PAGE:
She was watching him more closely now. When he got up to go to the restroom, she did a quick but thorough appraisal - he was a little shorter than she thought she might like, nicely dressed but she didn't care for the sweater, and he walked sweetly as if he was afraid to disturb anyone.  She chuckled as she realized that if he was on the menu, she might have taken him as an appetizer rather than a main course. She resolved to reevaluate her appetite while he was gone though, there might be more there than a mound of tabouli and a few stuffed grape leaves. Maybe even a mixed grill!
Ok, she was hungry, she realized it.  She talked her bodyguards into splitting some bread and hummus with her while she mapped out the rest of the evening, making sure to provide for a little more coffee and some cagey and clandestine romance. She would test him she thought, catching and holding his glance from time to time, even taunting him a bit with a half-crooked smile.  She wasn't sure how strong or confident he was, but she would find out. Having never done this before, she felt a bit of nervous guilt that tasted better than the hummus. She would surgically remove him from his masculine menagerie, daring him with a tiny nod and a slight flare of her nostrils. He would have no defense for this orchestrated assault, and she wondered how he would react - would he withdraw into the safety of his clumsily clustered comrades, or would he emerge and overtake her impudence with his cool and calculated confidence. Frankly she supposed the former, but prayed for the latter, despite the fact she had no idea what she would do if he approached her.  She hadn't noticed that he had returned a few moments earlier, so lost in her plans. But he was back, and she was ready for the first exam.  One step at a time, time for her trip to the Ladies room now, time to declare her intentions.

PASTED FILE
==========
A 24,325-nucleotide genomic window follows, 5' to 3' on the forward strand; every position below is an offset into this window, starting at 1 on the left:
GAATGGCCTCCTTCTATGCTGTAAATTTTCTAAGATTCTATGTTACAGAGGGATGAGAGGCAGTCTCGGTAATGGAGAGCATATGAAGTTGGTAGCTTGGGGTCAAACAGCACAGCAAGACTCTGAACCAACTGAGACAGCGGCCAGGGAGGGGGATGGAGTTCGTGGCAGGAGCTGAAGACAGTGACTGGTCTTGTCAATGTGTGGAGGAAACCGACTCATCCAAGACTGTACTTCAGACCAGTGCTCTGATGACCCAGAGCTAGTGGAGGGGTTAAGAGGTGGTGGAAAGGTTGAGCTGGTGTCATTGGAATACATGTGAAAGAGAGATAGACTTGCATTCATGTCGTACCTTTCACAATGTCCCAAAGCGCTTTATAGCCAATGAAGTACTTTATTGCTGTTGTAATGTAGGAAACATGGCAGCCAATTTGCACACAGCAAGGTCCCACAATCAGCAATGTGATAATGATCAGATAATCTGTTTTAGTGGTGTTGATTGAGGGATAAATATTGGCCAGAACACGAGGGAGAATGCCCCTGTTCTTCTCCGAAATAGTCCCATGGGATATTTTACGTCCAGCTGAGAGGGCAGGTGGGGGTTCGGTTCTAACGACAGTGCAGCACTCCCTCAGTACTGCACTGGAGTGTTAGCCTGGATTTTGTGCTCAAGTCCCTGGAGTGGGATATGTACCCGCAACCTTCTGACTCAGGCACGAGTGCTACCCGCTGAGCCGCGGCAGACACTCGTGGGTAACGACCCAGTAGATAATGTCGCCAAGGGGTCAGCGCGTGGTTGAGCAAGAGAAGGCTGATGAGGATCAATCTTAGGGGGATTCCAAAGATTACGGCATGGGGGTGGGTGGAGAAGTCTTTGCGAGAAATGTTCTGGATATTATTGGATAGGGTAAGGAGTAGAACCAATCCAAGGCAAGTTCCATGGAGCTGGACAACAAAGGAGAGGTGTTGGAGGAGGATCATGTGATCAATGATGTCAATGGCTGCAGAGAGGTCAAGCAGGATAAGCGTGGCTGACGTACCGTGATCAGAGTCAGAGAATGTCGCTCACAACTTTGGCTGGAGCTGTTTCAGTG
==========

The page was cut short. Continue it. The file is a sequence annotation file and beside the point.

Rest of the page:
He got peculiarly excited when he saw her shoulder dip indicating that she would push her chair back a bit with her thin hips and then rise. For a second, he was afraid she might be leaving, but he noticed she wasn't reaching for anything as she rose. Yes tall and thin, no she didn't look at him. He did a quick scan of his friends, hoping they were involved with something significant, for he knew it was about thirty feet from her table to the restroom, and if lucky, he could watch her all the way, eleven seconds of indulgence, two blinks and a forty degree sweep of his head. It would be the boldest thing he had done in a lifetime of bold but unrealized schemes - he drew his breath and vowed not to count, afraid the nuance of numbers would roll of his lips, tipping his intrigue to his friends. Yes she was rising, and he was almost dying.